@Skizz: My reasoning is only flawed because of the situation you want to use them in yourself. Global variables as a general thing are mostly harmful. They are usually a bad practice if not used sparingly and in appropriate cases. And encapsulation is obviously good (same reason while static on functions is good, really), but it doesn't change the problem. It just makes it less visible. But I see your point with regard to thread safety. –  haylem Dec 3 '10 at 11:33

In C static means two different things, actually:

1) inside a function it means that the static variable will remain in existence after the function has exited

2) otherwise it means that the static variable or function is local to that compilation unit (“file”), i.e. not externally visible

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http://en.wikipedia.org/wiki/Static_variable

In C a variable declared outside of functions as static will not be accessible from outside that file (can't use extern in another file..)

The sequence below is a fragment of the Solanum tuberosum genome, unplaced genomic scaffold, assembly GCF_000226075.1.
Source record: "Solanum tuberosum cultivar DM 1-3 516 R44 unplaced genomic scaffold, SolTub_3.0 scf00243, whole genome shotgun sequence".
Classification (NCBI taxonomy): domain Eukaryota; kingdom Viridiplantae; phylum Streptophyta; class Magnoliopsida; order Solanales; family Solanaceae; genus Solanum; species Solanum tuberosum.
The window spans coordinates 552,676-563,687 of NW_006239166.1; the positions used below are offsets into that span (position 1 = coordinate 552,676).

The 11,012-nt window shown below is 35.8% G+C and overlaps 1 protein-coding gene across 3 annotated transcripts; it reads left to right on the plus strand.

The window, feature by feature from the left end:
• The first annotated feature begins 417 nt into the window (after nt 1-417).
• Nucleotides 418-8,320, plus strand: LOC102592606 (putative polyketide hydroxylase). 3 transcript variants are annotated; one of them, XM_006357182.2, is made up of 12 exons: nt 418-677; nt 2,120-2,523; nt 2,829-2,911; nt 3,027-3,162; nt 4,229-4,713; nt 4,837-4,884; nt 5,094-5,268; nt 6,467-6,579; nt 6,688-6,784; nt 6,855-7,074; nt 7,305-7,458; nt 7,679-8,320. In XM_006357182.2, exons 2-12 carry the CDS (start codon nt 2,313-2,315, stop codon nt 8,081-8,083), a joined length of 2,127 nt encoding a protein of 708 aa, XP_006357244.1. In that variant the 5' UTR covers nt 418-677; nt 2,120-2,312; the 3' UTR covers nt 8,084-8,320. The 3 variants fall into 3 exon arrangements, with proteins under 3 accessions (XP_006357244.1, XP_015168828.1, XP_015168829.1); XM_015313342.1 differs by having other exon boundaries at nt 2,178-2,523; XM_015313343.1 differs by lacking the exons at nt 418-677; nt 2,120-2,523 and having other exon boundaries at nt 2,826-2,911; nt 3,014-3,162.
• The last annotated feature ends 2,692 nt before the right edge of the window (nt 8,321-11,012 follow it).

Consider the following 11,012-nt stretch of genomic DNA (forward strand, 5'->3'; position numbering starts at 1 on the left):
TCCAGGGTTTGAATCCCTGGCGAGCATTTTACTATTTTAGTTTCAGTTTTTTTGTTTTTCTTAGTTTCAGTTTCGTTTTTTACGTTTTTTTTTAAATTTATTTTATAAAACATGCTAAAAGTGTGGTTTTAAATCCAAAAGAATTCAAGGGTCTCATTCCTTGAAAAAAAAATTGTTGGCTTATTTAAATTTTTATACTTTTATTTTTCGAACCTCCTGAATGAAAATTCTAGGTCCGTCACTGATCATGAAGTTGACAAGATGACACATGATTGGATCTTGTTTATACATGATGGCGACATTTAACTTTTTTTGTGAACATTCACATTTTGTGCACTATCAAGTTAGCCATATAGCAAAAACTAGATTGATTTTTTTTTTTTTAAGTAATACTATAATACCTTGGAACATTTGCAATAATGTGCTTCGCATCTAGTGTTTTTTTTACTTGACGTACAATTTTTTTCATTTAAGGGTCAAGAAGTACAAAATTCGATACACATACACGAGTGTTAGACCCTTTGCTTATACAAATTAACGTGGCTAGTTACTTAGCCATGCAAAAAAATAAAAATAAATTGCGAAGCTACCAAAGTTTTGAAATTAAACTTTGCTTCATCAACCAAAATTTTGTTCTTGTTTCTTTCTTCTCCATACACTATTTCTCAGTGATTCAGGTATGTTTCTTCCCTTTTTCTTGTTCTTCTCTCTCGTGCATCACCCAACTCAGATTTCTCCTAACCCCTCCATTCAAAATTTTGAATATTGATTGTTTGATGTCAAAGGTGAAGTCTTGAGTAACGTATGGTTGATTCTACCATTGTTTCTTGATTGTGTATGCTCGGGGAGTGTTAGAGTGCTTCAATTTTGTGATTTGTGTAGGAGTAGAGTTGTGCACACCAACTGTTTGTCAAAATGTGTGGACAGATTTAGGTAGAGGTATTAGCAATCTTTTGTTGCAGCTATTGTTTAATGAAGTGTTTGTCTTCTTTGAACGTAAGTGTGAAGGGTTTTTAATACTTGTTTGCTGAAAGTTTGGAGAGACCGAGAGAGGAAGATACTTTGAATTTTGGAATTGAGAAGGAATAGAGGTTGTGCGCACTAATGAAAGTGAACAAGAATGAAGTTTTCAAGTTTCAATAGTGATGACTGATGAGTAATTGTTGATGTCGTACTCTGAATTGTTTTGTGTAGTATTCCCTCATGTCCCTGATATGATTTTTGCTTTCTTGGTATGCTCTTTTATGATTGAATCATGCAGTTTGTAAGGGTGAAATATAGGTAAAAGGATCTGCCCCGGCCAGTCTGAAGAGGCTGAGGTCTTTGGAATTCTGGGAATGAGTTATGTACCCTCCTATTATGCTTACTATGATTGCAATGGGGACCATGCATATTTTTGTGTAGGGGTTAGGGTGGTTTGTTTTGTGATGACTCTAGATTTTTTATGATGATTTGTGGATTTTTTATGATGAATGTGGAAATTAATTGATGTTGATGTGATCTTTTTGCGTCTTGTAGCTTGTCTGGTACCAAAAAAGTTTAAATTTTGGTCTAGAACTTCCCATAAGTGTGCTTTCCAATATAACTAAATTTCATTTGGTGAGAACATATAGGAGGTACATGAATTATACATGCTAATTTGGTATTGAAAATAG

For a local variable in a function, static will make the lifetime of the variable last throughout execution of the program, not just a variable allocated on the stack.

When using static variables, it can really raise issues with multithreading because only one instance of the variable exists - so that needs to be kept in mind.

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Depends on what scope you are talking about.

Static inside a function, inside a class definition or in front of a global variable?

In a function it is good when you need to prevent a variable from being reinitialized. Below number of times will be 10.

  for(int z=0; z<10; z++)
  {
    static int number_of_times = 0;
    number_of_times++;
  }

Another use is when we need to preserve information about the last value a function returned.

If you wanted to number instances of a class, you can use a static member variable to keep track of them

Following that, static member functions can be used to modify static member variables to keep track of their values

Global static variables inside a file of code indicates other files that are part of the project cannot access the variable. Only the code in the file can. (simulate object oriented code)